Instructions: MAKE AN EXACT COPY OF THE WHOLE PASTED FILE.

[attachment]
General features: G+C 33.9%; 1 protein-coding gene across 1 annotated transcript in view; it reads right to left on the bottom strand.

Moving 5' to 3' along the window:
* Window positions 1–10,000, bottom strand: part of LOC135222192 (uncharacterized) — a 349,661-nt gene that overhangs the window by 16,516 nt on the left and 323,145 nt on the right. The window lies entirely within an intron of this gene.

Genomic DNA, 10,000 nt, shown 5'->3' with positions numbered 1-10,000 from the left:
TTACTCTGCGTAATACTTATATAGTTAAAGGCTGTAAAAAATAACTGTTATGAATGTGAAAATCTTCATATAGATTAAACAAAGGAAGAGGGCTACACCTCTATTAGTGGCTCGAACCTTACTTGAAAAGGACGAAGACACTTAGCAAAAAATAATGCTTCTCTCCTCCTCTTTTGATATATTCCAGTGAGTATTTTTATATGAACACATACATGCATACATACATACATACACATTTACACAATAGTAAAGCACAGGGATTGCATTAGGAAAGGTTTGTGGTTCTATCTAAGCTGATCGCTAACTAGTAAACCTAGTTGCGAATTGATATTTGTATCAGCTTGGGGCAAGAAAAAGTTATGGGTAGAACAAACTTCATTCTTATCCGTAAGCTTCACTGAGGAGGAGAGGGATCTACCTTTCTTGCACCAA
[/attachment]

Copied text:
General features: G+C 33.9%; 1 protein-coding gene across 1 annotated transcript in view; it reads right to left on the bottom strand.

Moving 5' to 3' along the window:
* Window positions 1–10,000, bottom strand: part of LOC135222192 (uncharacterized) — a 349,661-nt gene that overhangs the window by 16,516 nt on the left and 323,145 nt on the right. The window lies entirely within an intron of this gene.

Genomic DNA, 10,000 nt, shown 5'->3' with positions numbered 1-10,000 from the left:
TTACTCTGCGTAATACTTATATAGTTAAAGGCTGTAAAAAATAACTGTTATGAATGTGAAAATCTTCATATAGATTAAACAAAGGAAGAGGGCTACACCTCTATTAGTGGCTCGAACCTTACTTGAAAAGGACGAAGACACTTAGCAAAAAATAATGCTTCTCTCCTCCTCTTTTGATATATTCCAGTGAGTATTTTTATATGAACACATACATGCATACATACATACATACACATTTACACAATAGTAAAGCACAGGGATTGCATTAGGAAAGGTTTGTGGTTCTATCTAAGCTGATCGCTAACTAGTAAACCTAGTTGCGAATTGATATTTGTATCAGCTTGGGGCAAGAAAAAGTTATGGGTAGAACAAACTTCATTCTTATCCGTAAGCTTCACTGAGGAGGAGAGGGATCTACCTTTCTTGCACCAA